Mainstream media representations of midwifery exist on a binary, with headlines either reporting long hours and staff shortages or recapping an episode of Call The Midwife. The realities of the job lie somewhere in the middle but public understanding of midwifery (or lack thereof) doesn’t do the profession justice.
The act of birthing a child is as precious as it is challenging, but unless you’ve been there yourself there are many aspects of the job that aren’t spoken of. In Hard Pushed: A Midwife’s Story, NHS midwife Leah Hazard gives a candid, sometimes laugh-out-loud, sometimes brutal account of her career in midwifery. Recounting the highs and gut-wrenching lows of her time as a midwife, the book is an ode to her colleagues and new mothers.
As if being responsible for the life of a newborn and its mother wasn’t a big enough feat, midwives have to cope with a system at breaking point. Understaffed maternity wards and tough working conditions mean being an NHS midwife is both physically and emotionally draining. Hazard's story is not only a testament to midwives' strength and resilience but also a reminder of how valuable they are to society, helping women through one of the most overwhelming, difficult and empowering moments of their lives.
We spoke to Hazard about her career, the myths about midwifery, and finding moments of joy and laughter in a high pressure job, while surviving in a system on the brink.
How long have you been a midwife?
In a few months’ time, I will have been a qualified midwife for six years.
How many babies have you delivered?
I’m not actually sure, but it definitely runs into the hundreds! I stopped counting after I finished my training. As a student, I was required to deliver (or 'catch') at least 40 babies but I trained in a very busy hospital, so I managed to catch 76 by the time I qualified. It’s about quality, not quantity, though – women are so much more than numbers in a log book.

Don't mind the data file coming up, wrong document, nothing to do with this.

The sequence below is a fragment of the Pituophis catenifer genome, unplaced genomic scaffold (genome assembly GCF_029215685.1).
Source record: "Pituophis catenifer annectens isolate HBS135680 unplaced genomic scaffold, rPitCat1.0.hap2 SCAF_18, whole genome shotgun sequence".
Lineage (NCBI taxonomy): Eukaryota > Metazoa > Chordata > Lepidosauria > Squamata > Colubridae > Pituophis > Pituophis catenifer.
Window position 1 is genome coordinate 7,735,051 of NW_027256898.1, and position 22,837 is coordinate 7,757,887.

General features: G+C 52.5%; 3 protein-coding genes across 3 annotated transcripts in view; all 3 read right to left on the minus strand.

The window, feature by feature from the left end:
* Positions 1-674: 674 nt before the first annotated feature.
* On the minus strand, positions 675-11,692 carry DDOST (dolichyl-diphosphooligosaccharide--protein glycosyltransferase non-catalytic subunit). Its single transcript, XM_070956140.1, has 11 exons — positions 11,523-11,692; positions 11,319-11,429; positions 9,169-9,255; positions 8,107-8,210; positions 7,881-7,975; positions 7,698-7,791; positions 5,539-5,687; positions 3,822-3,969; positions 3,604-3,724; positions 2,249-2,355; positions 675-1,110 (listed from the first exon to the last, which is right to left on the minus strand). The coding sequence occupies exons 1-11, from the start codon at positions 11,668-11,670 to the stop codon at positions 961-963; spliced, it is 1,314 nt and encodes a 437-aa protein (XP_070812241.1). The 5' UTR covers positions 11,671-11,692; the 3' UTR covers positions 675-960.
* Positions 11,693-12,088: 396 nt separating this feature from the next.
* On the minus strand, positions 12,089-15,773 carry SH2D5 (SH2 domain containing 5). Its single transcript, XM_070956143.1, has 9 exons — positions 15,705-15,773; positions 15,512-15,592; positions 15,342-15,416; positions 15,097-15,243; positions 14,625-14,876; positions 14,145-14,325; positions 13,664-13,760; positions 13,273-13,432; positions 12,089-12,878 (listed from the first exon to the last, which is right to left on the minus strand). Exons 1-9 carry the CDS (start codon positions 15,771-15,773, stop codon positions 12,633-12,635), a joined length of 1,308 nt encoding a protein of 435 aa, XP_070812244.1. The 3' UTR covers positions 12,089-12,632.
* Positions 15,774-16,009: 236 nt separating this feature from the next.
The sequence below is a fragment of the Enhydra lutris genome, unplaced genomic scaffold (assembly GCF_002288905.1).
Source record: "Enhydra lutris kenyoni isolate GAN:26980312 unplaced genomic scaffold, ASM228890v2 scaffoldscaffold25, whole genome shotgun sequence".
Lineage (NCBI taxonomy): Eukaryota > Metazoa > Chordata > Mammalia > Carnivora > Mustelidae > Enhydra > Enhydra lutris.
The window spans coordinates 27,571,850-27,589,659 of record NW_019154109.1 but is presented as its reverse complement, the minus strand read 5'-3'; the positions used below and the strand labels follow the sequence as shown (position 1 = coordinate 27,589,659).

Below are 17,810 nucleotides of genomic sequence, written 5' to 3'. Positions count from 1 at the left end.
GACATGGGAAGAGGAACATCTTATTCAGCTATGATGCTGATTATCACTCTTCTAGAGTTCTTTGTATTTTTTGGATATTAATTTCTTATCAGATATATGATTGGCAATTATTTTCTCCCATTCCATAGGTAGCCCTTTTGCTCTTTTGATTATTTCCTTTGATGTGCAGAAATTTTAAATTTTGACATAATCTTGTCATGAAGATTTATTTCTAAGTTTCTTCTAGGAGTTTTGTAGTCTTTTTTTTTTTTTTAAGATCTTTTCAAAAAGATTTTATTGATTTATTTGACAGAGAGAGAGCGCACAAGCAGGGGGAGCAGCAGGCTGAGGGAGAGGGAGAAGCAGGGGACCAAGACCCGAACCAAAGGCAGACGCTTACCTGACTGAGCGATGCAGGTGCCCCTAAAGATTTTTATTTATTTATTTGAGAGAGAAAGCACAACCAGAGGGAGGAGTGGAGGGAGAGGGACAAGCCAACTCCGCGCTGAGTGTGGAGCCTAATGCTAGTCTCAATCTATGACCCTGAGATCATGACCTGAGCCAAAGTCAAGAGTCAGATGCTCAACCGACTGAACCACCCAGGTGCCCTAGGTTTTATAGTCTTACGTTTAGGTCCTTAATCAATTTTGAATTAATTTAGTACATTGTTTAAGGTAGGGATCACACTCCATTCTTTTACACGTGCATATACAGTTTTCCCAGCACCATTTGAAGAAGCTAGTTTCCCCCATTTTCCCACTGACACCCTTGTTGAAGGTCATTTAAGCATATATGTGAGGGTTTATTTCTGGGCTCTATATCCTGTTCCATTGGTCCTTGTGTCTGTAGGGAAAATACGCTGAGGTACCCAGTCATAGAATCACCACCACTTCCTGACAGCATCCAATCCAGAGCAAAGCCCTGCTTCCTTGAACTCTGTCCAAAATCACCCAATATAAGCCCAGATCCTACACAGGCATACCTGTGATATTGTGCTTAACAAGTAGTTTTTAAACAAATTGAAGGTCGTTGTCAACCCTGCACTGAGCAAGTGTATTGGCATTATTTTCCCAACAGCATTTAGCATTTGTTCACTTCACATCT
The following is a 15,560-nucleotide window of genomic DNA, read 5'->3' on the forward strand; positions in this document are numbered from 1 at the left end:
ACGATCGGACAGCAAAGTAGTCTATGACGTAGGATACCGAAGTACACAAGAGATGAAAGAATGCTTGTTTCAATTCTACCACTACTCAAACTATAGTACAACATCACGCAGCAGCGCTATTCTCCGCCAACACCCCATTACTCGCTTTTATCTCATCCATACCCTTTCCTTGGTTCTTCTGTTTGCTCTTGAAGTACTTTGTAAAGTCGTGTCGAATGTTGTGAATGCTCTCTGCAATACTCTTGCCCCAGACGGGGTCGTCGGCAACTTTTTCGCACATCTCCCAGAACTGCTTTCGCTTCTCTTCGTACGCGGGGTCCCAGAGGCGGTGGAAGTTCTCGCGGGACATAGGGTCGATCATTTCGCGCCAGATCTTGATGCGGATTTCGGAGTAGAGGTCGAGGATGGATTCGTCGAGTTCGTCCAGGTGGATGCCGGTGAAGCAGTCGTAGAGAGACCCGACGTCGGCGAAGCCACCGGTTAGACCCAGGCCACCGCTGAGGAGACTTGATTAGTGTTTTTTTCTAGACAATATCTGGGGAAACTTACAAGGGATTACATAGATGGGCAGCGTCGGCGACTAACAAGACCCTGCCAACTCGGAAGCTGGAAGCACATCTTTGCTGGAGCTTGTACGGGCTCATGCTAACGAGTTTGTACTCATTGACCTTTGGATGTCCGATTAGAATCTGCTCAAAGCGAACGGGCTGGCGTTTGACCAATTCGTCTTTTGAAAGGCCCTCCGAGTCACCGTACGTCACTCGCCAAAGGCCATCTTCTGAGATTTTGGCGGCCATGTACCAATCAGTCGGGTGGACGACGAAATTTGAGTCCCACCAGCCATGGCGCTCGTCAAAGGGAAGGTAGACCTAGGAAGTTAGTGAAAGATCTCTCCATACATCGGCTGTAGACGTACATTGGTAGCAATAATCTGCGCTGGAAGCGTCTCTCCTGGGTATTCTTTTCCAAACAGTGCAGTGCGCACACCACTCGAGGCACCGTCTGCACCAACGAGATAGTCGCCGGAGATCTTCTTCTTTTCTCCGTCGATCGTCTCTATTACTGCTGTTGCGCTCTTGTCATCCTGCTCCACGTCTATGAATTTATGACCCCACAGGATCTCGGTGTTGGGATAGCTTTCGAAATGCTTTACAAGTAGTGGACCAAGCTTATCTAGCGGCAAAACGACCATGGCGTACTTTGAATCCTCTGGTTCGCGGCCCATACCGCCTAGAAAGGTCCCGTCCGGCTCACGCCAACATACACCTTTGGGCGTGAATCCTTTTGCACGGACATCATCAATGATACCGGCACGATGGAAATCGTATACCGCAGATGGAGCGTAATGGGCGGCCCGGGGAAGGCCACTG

I’m not sure how many babies I've delivered but it definitely runs into the hundreds!
You used to work in television – going from that to midwifery is a big leap! What drew you to midwifery?
I’ve always been fascinated by women’s health. My first birth was quite difficult and nothing like I expected, which prompted me to ask some serious questions about why the system seemed so stacked against a positive experience. I began to find my job in television less and less fulfilling, and the prospect of making a difference to women during pregnancy and birth became increasingly compelling. I left my job and made the leap gradually, first working for six years as a doula, then retraining in midwifery.
Do you have any favourite births?
My own! My first daughter’s birth, although difficult, inspired me to make a change. I probably wouldn’t have gone on to study midwifery if I hadn’t had such a rough time of it. And my second daughter was born in a really empowering home birth, so I feel like I can empathise with women who’ve had very differing experiences too. I couldn’t possibly choose a favourite birth in the context of my midwifery practice – they’re all special.
What is the hardest birth you’ve ever assisted in?
The most difficult births are the ones where there is an immediate threat to the life of mother and/or baby. Birth is usually a straightforward physiological process but midwives see all kinds of emergencies over the course of their careers, and these are the really testing times. With every birth, we’re looking after two lives and trying to keep two people safe. That is the ultimate goal.
What is your favourite aspect of the job?